Directed by Andrew Bujalski
It’s hard to describe the appeal of Funny Ha Ha. It’s an early entry, perhaps the first, in the unofficial “mumble core” movement, those films made on tiny budgets among friends, possibly improvised and with not so great sound quality. These are stories about young adults working their way through their young adult worlds, and which are surely not far removed from the real lives of the people involved. In that way they are a bit autobiographical, the new millennium’s version of Slacker or Reality Bites.
From what I’ve read Funny Ha Ha is not improvised, which is all the more amazing considering how much stammering there is in the movie. Characters struggle so mightily to find the right words to say what they want to say, and oftentimes what they want to say amounts to very little. This is all shown through Marnie’s journey, bouncing from one job to another, drunkenly considering a tattoo and alternately seeking out and avoiding the comfort of Alex, a man she quite likes.
The movie is shot in apartments and crowded offices, at an occasional restaurant or in a park. It’s a rather droll existence, one that doesn’t inspire confidence should you be a recent graduate wondering what comes next. These characters hardly know, but Marnie is the only one who seems to be asking any questions, if only because she struggles to find where she fits in.
It’s a bunch of characters walking into walls and turning around, like lab rats in a maze. They work temp jobs until they hate it enough to quit, they get drunk at house parties and wonder if the alcohol lubricates the conversation with friends they see all the time anyways. They get lonely and reach out to someone they’ve been ignoring and then by the end nothing much happens.
This isn’t to make it sound uninteresting because I quite liked this movie. There’s an art to all the stammering and indecision, and it feels incredibly familiar, at least as a twenty-something. The characters here are aimless, wandering between structured environments. Gone are the college days in which they had a schedule to tell them where to go and when to be there, and yet to arrive are the nine to five days. In the meantime they don’t have any obvious means of expressing themselves, unlike the “slackers” of Richard Linklater’s 1991 film who seemed oblivious to the systems outside of which they were living or if they even cared.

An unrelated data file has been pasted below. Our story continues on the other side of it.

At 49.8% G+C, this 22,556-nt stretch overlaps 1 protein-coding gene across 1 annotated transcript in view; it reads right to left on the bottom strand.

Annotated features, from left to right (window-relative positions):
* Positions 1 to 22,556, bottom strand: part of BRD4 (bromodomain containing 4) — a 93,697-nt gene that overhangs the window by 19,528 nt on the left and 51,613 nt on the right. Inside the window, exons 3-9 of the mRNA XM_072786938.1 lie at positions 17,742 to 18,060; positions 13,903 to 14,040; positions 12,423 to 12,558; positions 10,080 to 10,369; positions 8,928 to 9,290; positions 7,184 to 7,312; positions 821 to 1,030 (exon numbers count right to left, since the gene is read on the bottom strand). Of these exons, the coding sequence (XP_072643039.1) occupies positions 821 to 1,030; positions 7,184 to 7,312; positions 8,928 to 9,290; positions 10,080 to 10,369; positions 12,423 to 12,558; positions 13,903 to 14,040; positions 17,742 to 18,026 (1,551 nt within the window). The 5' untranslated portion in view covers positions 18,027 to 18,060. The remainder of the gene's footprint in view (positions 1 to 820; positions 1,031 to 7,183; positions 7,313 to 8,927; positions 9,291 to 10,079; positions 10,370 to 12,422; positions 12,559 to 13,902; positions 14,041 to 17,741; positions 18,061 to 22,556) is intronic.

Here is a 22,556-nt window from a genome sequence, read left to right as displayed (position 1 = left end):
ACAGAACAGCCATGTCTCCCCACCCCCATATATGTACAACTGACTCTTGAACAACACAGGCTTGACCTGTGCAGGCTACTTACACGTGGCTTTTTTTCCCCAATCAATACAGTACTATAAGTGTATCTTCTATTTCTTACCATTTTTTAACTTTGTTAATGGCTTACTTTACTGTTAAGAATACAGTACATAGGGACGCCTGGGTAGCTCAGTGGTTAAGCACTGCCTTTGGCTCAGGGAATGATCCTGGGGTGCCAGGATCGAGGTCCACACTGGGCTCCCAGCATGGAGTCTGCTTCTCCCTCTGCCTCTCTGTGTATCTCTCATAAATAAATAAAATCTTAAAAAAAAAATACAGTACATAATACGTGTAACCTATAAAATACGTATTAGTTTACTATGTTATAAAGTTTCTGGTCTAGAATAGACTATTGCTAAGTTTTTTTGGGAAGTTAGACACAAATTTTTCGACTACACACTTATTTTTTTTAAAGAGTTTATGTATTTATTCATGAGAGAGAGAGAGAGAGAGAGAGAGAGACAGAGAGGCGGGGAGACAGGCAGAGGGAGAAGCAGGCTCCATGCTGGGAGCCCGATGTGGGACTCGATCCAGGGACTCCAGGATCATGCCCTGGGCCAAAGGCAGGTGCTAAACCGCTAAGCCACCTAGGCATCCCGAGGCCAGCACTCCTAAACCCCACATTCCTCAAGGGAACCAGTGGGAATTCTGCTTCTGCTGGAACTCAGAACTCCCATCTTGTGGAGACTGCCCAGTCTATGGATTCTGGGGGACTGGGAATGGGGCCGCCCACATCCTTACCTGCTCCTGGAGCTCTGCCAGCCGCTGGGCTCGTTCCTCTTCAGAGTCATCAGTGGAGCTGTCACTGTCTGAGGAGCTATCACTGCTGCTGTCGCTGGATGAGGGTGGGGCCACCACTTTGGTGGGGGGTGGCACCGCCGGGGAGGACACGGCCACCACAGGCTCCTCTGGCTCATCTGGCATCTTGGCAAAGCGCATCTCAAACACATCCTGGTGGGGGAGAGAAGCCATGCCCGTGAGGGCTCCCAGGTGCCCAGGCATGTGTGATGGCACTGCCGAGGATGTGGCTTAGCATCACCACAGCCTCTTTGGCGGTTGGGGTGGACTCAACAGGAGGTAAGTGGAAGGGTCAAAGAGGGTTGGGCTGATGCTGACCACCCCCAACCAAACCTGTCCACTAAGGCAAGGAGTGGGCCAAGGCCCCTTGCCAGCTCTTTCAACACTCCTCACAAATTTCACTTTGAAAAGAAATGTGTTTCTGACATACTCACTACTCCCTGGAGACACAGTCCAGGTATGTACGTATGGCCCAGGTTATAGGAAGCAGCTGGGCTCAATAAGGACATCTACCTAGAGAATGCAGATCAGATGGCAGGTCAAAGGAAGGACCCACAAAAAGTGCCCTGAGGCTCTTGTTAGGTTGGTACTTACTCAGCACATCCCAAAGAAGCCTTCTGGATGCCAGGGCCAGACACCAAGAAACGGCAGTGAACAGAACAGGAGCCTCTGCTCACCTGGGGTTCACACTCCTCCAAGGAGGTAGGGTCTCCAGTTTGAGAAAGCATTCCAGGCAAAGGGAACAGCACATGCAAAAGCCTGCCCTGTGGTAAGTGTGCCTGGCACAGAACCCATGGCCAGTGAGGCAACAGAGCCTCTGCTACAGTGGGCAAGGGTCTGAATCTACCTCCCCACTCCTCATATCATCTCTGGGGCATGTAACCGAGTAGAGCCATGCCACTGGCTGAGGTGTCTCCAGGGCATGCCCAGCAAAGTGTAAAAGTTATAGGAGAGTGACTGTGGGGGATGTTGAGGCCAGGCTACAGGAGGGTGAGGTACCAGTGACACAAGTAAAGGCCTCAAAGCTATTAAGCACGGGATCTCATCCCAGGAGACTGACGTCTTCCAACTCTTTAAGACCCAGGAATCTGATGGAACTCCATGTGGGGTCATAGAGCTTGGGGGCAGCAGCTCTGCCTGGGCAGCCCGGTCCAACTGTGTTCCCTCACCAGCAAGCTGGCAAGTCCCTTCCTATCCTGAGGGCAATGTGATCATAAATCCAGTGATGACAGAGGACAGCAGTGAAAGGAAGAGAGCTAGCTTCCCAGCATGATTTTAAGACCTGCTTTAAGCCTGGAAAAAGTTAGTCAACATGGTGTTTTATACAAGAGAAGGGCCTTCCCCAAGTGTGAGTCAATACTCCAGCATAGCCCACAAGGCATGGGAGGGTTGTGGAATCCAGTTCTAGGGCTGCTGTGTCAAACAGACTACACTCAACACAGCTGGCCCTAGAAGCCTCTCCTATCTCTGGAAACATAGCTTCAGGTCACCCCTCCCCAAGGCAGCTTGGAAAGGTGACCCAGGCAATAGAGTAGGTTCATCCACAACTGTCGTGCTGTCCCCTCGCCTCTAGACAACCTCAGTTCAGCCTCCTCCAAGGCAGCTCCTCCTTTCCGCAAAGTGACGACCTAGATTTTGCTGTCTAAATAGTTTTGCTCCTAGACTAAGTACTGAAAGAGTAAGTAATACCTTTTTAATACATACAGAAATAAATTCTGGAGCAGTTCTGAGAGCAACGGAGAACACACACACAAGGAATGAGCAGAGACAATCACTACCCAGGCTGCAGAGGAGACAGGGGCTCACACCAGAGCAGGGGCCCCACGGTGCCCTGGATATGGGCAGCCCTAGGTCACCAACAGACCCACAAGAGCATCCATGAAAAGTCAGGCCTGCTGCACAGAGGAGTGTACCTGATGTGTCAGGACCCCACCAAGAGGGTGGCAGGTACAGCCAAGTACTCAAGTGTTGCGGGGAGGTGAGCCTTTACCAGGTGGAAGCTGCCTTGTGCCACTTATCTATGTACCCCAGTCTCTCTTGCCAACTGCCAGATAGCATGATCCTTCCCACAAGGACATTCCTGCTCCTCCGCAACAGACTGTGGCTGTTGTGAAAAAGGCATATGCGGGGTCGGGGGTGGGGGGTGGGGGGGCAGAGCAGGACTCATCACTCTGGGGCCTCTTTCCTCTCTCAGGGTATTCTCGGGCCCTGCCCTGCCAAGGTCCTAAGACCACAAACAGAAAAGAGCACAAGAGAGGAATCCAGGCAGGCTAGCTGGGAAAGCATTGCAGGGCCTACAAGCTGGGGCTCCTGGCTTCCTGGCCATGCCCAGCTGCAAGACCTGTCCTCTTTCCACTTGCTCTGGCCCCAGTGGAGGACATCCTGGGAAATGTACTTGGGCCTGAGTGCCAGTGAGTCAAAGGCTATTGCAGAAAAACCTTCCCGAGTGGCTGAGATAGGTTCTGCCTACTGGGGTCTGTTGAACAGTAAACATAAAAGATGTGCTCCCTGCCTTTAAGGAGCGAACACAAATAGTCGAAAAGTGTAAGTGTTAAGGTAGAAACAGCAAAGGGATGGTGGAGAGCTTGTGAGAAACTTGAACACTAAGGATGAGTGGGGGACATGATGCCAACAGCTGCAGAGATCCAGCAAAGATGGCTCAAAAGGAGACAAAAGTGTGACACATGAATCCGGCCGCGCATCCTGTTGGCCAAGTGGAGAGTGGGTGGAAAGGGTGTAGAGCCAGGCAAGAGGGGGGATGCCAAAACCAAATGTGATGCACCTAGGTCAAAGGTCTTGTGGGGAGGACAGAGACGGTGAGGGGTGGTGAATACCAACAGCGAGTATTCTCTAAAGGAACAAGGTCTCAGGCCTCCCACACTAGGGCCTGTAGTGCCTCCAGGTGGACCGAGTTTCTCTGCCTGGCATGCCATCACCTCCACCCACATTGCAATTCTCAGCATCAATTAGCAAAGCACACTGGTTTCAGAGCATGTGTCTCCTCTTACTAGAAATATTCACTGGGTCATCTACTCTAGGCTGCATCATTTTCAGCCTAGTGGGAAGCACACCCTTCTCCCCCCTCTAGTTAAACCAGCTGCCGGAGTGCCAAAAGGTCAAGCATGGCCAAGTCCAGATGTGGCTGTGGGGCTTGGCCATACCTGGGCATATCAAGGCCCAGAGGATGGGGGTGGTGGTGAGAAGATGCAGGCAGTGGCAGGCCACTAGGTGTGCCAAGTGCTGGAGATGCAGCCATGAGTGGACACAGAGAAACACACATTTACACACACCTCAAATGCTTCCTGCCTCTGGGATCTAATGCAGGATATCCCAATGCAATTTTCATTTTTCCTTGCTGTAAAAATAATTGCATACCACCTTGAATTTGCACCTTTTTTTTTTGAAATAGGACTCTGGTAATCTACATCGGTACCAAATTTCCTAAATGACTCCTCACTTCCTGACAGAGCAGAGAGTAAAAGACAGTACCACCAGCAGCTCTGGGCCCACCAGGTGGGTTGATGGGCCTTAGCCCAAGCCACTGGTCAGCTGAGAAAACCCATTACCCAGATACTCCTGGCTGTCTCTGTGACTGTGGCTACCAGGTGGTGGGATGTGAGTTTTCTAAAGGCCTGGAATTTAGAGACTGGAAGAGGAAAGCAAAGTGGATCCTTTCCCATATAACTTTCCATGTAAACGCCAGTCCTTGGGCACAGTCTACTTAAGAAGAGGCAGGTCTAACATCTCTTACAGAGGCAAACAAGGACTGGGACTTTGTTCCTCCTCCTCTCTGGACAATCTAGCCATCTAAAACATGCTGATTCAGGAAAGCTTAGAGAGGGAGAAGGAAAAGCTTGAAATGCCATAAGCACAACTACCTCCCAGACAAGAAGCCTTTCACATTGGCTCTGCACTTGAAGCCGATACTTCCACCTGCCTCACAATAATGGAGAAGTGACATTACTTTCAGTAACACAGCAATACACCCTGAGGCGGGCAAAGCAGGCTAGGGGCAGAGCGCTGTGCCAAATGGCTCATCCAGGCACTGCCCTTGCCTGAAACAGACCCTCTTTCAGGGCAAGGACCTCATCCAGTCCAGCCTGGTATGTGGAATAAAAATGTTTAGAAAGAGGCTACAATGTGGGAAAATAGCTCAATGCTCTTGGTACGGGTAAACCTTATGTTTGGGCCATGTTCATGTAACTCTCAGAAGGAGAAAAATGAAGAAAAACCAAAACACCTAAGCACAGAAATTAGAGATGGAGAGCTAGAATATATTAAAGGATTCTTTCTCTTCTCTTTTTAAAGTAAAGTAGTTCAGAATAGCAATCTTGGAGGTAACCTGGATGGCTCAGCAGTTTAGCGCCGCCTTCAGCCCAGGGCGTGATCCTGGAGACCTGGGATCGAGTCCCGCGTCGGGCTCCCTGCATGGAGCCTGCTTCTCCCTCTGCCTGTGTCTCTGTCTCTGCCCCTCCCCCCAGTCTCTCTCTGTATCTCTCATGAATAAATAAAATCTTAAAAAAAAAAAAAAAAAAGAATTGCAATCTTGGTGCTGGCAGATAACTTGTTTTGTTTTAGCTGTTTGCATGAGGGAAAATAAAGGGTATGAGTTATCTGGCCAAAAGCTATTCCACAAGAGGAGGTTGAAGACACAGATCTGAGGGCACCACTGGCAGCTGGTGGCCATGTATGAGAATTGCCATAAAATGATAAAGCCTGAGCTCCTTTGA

These characters have nothing grand to say about the world or themselves. They’re just trying to be adults, to explore themselves and the community around them. One character elopes with an old girlfriend for no discernible reason other than perhaps there was nothing on tv.
There is an odd affection here for these characters, again surely because of the autobiographical element (director Andrew Bujalski plays one of the more interesting but irritating characters in the movie). It’s as if all they want is to be normal but it’s far from easy. Every new relationship forged feels heavy and forced, and the same characters cling uncomfortably to old relationships.
If anything it just shows how painful transitions in life can be, even the most minor of them. Marnie just wants to find some sense of peace, to find herself and to figure out what will stick and what won’t. Watching that search onscreen may be aggravating to some, but I found it endearing and honest. Sure these characters are a bit self-centered and sullen, but it’s only because they don’t yet have the tools to navigate their way through the world. And I’m not sure anyone sincerely believes they have all the tools to work their way through the world.
So Funny Ha Ha in all its awkward, fumbling honestly shines a light on the imposter within all of us, the part that feels we’re not worthy of something or other, the one we hide.
Up Next: The Art of Self-Defense (2019), Mr. Smith Goes to Washington (1939)/Dave (1993), River of Grass (1994)